REVIEW: A Critical Dialogue on Somnia

Reviewed by Patrick McGreevy

Disclaimer: I feel as though this piece is one that needs and deserves an honest, critical dialogue from a number of different sources. I want to make clear that I am writing this piece as a critical deconstruction of a work-in-development piece and not as a completed theatrical product. The performances of the actors was of a high quality, and is further discussed in other reviews.

Somnia is a glance deep into the world of bullying, exposing the victims, the participants and the people who are “supposed to help.” The audience is confronted by the honest, emotional and cathartic stories told by the actors, and are mobilised to see through the eyes of the victim.

With a running time of only half an hour, Somnia is a work-in-development which seems to be targeted towards a school age audience. The piece, whilst having some moments of harsh language is the sort of work that would work perfectly as a touring piece going to schools and not just preaching the default anti-bullying slogans, but rather tugging at the heartstrings of all involved in the process of bullying. The piece however, has a long way to go before being able to achieve this.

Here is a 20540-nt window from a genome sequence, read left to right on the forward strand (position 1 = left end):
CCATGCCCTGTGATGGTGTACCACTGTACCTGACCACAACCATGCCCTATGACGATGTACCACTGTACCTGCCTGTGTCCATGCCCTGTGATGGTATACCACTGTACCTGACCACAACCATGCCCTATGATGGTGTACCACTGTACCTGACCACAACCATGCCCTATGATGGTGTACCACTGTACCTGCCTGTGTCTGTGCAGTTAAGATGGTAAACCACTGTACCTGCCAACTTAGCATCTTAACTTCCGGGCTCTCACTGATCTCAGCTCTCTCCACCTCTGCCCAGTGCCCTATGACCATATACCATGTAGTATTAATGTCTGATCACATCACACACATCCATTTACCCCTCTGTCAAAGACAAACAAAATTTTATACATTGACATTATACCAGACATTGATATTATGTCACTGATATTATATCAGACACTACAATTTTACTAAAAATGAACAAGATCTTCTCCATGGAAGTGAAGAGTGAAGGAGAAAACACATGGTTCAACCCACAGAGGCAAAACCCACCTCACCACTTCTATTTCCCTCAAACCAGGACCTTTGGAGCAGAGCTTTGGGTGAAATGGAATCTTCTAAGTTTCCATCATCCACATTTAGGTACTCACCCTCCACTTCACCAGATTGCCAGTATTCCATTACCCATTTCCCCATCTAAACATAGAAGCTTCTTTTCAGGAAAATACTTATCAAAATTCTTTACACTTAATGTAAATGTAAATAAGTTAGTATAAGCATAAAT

The comedy in the piece was well utilised, however needs to be sharper and more frequent if the work is to engage school age audiences. This is not to say that some of the physical comedy portrayed didn’t work, however I did want to see much more of it. I know that there is a very thin line between being funny and going to far in an exploration such as bullying, but this is a thing that needs to be further experimented with to see what works.

There are a number of moments which were inspired by personal stories, which worked, but they need to extend further. The piece needs to show at least some form of resolution, whatever the resolution may be. I’m not sure that there is a simple answer to the conflicts portrayed throughout the piece, but the themes of self-confidence, self-acceptance and whatever else needs to be explored. After tearing apart the idea of ‘speaking to someone about it’ is torn apart in the first scene, there needs to be alternatives proposed. This will be able to fit well into the piece, as the post-modern stylistic choices give a great amount of potential for expansion and depth to the piece.

There is a lot more development that needs to be undertaken for Somnia to be a successful piece of student theatre, however this is their first step. Incorporating private showings, dramaturgical consultation and more theatrical experimentation is crucial to the further development of the piece.

Come see Somnia, and talk with the creative team. The two actors and stage manager are very approachable after the show and are very open to critical discussion about their piece. Anywhere Theatre Festival needs more creative, constructive and critical dialogue, and this is the perfect show to start a number of discussions about the emerging arts, bullying and further development of the piece.

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